According to a February 17, 2014 press release by the French consumer organization monitoring nanotechnology AVICENN, the European Commission may not require the declaration of long used ingredients in nano-form in its Regulation EC 1169/2011 on engineered nanomaterials. If the EC’s proposal was followed, the regulation, which was erroneously published December 12, 2013 and subsequently withdrawn, would exempt chemicals that have been used for tens of years in their nano-form from the obligation of declaration. Such chemicals include calcium carbonate, titanium dioxide, iron oxide, silver, gold and silicium, which have all raised public health concerns, according to the press release. On February 5, 2014 the environmental committee of European Parliament adopted a motion for a resolution (pdf) rejecting the Commission’s proposition. On January 10, 2014 France demanded a prolongation of the deadline for comments. The French consumer organization sent a letter to the French Minister of the Economy, requesting him to take a position in favor of a full declaration of nanomaterials. Further, the threshold for declaration at 50% nano-particle content of an ingredient as set by the draft regulation is considered too high by the European Consumer Organisation (BEUC). Trade associations, on the other hand, have expressed concerns, that the obligation of declaration may errode consumer trust.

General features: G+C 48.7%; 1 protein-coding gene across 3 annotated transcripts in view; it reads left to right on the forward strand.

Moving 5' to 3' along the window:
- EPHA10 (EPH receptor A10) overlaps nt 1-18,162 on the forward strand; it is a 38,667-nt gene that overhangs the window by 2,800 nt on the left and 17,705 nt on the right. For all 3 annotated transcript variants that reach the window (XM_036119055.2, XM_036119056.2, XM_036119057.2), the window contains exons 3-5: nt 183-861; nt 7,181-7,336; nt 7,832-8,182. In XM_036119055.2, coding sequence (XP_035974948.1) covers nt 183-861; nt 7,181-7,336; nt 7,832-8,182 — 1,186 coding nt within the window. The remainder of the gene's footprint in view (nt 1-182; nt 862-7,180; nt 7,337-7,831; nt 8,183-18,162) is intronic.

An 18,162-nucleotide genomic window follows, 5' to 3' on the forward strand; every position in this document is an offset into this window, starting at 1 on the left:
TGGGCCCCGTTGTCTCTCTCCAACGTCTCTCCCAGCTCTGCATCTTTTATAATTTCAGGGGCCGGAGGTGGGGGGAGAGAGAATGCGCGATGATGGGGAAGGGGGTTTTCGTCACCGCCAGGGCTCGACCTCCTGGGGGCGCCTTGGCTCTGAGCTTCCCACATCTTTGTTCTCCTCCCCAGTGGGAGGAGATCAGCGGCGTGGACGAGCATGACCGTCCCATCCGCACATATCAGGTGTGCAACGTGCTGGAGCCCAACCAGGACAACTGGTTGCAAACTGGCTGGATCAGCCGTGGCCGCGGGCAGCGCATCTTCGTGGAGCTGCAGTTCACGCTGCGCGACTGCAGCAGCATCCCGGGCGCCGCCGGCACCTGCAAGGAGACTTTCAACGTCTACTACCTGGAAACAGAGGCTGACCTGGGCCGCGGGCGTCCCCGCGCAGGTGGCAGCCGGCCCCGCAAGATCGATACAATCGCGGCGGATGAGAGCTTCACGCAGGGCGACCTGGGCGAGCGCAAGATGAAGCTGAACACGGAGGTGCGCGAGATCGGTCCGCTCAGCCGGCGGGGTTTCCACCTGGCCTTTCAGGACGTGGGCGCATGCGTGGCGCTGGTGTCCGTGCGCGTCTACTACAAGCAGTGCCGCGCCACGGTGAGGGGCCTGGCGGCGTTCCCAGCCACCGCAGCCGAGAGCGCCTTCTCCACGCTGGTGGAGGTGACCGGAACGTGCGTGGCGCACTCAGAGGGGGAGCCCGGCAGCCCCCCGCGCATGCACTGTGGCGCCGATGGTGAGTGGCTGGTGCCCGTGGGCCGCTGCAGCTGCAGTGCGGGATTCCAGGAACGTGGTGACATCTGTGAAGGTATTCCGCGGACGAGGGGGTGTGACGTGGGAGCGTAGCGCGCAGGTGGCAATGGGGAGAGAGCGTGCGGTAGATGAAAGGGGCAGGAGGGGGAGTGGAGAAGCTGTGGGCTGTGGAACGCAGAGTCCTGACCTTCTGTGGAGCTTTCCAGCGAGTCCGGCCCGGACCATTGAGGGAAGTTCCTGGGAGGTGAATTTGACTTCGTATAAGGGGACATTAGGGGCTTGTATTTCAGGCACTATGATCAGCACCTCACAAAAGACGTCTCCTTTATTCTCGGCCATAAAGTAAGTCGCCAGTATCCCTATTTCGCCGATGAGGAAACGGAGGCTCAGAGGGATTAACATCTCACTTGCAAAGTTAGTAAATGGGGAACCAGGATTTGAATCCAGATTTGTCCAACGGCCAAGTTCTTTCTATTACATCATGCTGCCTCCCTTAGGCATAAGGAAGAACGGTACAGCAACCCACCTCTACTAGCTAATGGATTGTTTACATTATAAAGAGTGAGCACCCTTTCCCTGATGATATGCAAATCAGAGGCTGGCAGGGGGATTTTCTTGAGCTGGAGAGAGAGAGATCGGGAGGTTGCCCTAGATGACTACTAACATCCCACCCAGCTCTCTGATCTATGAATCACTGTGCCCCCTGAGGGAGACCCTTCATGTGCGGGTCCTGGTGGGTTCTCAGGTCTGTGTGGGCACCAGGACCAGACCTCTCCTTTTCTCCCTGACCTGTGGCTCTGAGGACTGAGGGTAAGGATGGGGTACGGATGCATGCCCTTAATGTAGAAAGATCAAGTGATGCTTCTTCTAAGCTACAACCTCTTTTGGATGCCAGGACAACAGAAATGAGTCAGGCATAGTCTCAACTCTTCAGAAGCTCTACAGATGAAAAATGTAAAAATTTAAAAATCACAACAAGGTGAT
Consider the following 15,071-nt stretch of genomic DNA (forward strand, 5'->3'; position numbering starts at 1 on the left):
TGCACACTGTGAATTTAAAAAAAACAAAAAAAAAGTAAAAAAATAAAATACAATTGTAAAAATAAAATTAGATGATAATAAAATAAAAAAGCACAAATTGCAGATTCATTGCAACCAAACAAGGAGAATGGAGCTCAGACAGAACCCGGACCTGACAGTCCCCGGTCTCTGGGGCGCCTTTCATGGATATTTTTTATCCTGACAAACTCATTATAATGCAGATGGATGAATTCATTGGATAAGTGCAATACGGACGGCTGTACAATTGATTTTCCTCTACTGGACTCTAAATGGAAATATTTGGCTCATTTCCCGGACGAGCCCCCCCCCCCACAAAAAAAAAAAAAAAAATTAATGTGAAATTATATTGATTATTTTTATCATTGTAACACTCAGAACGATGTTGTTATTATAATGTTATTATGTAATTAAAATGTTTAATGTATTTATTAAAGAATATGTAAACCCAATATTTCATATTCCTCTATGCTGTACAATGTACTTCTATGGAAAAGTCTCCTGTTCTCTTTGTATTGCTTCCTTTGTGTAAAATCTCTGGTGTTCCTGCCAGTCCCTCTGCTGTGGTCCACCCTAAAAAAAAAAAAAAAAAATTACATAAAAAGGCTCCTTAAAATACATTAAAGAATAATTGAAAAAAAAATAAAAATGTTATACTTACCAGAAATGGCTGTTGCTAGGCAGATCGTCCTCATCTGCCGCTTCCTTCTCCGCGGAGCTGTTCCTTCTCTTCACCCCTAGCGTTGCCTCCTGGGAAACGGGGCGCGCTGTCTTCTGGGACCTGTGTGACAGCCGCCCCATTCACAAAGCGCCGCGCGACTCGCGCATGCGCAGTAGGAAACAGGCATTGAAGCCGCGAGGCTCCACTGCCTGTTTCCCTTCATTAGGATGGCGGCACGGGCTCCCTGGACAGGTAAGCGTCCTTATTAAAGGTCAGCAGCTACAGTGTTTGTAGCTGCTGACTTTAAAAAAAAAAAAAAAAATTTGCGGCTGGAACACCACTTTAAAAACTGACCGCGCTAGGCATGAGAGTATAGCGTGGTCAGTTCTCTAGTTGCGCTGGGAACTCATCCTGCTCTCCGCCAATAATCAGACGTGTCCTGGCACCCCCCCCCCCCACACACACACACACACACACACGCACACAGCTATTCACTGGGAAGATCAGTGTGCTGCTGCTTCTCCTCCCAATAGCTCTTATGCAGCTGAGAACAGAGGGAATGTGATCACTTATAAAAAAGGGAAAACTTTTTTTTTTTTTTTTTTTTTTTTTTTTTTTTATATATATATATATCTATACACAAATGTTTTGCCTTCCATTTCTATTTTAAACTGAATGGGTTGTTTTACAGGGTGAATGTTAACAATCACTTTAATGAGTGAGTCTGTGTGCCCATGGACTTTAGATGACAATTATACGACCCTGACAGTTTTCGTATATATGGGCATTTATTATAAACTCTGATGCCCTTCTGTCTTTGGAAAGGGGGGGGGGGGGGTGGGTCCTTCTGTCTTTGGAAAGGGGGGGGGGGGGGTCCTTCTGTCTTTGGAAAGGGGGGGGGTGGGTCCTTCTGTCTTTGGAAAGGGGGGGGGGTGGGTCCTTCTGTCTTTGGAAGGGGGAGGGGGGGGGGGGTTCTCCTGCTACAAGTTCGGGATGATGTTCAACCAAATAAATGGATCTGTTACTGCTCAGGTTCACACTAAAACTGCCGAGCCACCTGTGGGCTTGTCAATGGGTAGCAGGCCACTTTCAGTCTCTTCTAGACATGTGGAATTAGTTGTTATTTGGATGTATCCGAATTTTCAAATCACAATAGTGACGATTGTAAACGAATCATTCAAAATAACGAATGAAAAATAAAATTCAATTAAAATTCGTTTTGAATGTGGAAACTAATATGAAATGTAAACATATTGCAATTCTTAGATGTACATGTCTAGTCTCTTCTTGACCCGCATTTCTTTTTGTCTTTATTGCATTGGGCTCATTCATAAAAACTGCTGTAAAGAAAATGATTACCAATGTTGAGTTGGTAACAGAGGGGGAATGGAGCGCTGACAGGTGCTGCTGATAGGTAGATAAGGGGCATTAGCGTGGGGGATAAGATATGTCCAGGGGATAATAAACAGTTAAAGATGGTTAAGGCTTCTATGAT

AVICENN (February 17, 2014). “EUROPE : La mention [nano] figurera-t-elle ou non sur les étiquettes des produits alimentaires fin 2014.“ (in French)
Committee of the Environment, Public Health and Food Safety (February 5, 2014). "Motion for a resolution B7-0000/2014." European Parliament.